Was Pakistan PM Shahbaz Sharif's hyped China trip a dud?

China has reportedly cooled on Pakistan and its much-hyped $50 billion CPEC

Sharif-Xi Pakistan Prime Minister Shahbaz Sharif with Chinese President Xi Jinping during the former's China visit | X

Pakistan Prime Minister Shahbaz Sharif embarked on a much-hyped trip to China a week ago, eyeing Chinese investments in the cash-strapped country. Sharif also planned to cajole Chinese leaders to extend the repayment period of the loans from China for an additional five years, all to cushion economic blows from the IMF norms.

The Pakistani government officials hailed the trip a success with images showing a beaming Sharif with Chinese President Xi Jinping. Islamabad called the visit "extremely successful and historic", adding that the "fruits of the historic visit to China will reach the people of Pakistan."

Both even released a joint statement "underscoring the importance of maintaining peace and stability in South Asia and the need for resolution of all outstanding disputes", after Sharif briefed Xi about Kashmir.

However, reports claim this could all be a facade. Sharif and his entourage of cabinet ministers left nearly empty-handed after finishing a five-day official visit this past weekend, reported Nikkei Asia.

The report added that China has cooled on Pakistan and its much-hyped $50 billion China-Pakistan Economic Corridor (CPEC). "The Chinese have become wary of putting in more money since they know it is a financial black hole due to Pakistan's long-term poor economic circumstances," Jeremy Garlick, an associate professor of international relations at Prague University of Economics and Business, told Nikkei Asia. "China needs to maintain the facade that CPEC is working because it is supposed to be a key part of the Belt and Road Initiative."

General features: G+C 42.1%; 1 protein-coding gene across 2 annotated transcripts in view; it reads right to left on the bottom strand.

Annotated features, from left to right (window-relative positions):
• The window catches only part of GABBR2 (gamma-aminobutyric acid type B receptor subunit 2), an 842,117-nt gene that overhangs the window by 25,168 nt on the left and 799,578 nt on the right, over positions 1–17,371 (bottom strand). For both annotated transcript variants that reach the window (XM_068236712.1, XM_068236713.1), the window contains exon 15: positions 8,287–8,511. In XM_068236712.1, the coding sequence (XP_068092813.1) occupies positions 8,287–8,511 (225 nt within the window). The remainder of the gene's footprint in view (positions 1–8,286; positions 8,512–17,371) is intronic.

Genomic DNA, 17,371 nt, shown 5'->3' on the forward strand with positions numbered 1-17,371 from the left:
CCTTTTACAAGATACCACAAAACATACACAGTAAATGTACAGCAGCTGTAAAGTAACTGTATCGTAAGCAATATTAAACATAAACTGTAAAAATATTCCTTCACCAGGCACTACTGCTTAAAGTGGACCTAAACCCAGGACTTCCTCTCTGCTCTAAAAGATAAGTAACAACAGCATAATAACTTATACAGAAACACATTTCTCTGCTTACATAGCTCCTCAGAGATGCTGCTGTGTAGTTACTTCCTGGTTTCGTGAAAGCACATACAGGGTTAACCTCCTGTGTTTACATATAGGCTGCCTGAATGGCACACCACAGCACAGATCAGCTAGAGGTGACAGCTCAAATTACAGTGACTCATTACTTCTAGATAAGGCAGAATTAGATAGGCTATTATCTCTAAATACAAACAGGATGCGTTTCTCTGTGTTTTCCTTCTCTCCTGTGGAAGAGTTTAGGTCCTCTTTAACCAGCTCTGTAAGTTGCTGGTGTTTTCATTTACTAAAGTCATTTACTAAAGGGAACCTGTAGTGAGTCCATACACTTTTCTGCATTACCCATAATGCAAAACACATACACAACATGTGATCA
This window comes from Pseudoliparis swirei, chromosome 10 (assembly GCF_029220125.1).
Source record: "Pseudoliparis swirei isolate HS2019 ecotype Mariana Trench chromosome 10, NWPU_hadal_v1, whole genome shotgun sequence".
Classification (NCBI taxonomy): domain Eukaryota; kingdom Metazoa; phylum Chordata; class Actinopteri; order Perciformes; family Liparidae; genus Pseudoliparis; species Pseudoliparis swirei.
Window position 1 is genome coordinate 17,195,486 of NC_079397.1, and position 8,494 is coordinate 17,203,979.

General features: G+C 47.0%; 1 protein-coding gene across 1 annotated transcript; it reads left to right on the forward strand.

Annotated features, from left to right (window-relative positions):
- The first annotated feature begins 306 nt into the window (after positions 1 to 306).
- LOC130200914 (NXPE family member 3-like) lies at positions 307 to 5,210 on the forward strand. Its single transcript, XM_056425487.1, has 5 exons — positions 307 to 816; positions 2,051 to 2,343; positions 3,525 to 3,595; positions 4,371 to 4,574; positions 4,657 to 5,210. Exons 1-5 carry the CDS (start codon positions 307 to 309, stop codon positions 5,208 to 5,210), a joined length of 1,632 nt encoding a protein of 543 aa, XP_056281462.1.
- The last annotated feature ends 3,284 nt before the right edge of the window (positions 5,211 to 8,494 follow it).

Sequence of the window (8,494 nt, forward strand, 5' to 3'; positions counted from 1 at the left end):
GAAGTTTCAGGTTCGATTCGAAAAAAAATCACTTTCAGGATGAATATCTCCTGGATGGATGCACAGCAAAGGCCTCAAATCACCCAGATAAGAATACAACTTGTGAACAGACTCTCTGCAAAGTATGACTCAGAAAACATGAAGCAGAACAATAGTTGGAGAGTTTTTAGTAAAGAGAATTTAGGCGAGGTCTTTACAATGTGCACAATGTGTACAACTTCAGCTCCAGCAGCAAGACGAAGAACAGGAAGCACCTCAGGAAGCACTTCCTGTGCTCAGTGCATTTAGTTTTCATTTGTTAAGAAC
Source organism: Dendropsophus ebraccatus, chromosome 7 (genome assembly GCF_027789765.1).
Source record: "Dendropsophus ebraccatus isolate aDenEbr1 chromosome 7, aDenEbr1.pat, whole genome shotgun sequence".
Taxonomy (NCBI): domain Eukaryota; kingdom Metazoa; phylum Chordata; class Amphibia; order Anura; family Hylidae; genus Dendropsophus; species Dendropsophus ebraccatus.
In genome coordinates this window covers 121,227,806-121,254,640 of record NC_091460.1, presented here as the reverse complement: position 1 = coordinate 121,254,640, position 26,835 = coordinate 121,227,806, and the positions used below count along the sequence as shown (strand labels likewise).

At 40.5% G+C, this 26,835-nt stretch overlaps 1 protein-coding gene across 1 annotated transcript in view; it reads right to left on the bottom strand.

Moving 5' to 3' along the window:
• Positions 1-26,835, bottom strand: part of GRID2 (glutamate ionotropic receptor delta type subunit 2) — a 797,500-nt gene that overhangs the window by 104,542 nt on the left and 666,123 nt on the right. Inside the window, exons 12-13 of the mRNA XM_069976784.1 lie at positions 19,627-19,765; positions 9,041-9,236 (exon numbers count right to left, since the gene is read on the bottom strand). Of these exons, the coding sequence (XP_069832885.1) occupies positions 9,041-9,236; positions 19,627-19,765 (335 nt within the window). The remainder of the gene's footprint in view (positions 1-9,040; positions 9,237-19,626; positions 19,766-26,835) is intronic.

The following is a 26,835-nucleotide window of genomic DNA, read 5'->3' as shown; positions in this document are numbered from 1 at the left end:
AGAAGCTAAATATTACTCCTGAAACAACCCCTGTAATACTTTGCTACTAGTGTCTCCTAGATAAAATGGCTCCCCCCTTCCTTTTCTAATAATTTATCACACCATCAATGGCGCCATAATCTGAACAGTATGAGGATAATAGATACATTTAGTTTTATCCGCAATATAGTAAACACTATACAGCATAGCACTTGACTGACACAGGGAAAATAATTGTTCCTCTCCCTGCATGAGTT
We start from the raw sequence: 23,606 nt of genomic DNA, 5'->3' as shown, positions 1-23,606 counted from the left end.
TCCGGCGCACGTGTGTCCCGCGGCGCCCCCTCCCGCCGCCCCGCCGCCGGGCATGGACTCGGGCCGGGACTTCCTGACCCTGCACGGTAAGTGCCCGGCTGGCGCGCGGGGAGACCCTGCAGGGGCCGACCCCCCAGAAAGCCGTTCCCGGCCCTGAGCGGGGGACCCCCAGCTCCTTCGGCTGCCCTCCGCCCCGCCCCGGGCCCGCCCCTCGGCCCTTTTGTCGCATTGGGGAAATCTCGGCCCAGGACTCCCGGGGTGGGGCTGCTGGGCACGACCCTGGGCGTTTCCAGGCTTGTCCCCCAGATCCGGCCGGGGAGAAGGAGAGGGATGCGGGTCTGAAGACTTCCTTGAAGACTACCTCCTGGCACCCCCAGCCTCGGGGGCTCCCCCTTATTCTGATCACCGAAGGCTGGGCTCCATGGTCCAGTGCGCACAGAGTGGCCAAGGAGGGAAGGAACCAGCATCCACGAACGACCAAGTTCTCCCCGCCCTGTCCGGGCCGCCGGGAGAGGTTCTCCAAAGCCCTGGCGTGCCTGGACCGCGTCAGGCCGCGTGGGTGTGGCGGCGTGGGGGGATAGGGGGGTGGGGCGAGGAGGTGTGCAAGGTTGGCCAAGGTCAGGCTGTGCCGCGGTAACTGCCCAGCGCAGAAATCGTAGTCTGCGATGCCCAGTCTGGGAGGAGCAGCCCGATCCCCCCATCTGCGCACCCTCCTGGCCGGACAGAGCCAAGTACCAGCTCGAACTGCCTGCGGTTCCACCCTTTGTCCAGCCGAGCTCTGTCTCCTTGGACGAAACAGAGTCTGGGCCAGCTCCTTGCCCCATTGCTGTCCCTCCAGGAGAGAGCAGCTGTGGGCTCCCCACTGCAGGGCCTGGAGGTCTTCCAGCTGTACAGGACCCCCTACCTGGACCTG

Though Pakistan had claimed that an upgraded version of the multibillion-dollar agreement would be formally launched in Beijing, the Chinese response wasn't encouraging. "Earlier CPEC investments in the power sector were rushed by political needs, and might not have been optimal," Stella Hong Zhang, a China public policy postdoctoral fellow at the Harvard Kennedy School's Ash Center, told the Tokyo-based news media.

Many believe the promises related to CPEC will remain a major enterprise in words only.

One of Pakistan's requirements during the Beijing trip was debt restructuring. Chinese officials say around 13 per cent of Pakistan’s external debt is owed to China, but the International Monetary Fund put the figure at almost 30 per cent in a 2022 report.

However, there was no public statement on the topic. "The Pakistani side entered these meetings with realistically low expectations about winning concessions in the form of restructuring Pakistan’s outstanding debt to China. Some form of relief may yet come, but is unlikely to be significant," Ali Hasanain, an associate professor at Lahore University of Management Sciences, told VOA.

That said, both countries have signed 23 agreements and Memoranda of Understanding, or MOUs, in a myriad of fields including cooperation on agriculture, infrastructure, industrial cooperation, inter-governmental development assistance, market regulation, surveying and mapping, media, and film.

China may invest in non-governmental firms in Pakistan because it is a strategic partner.

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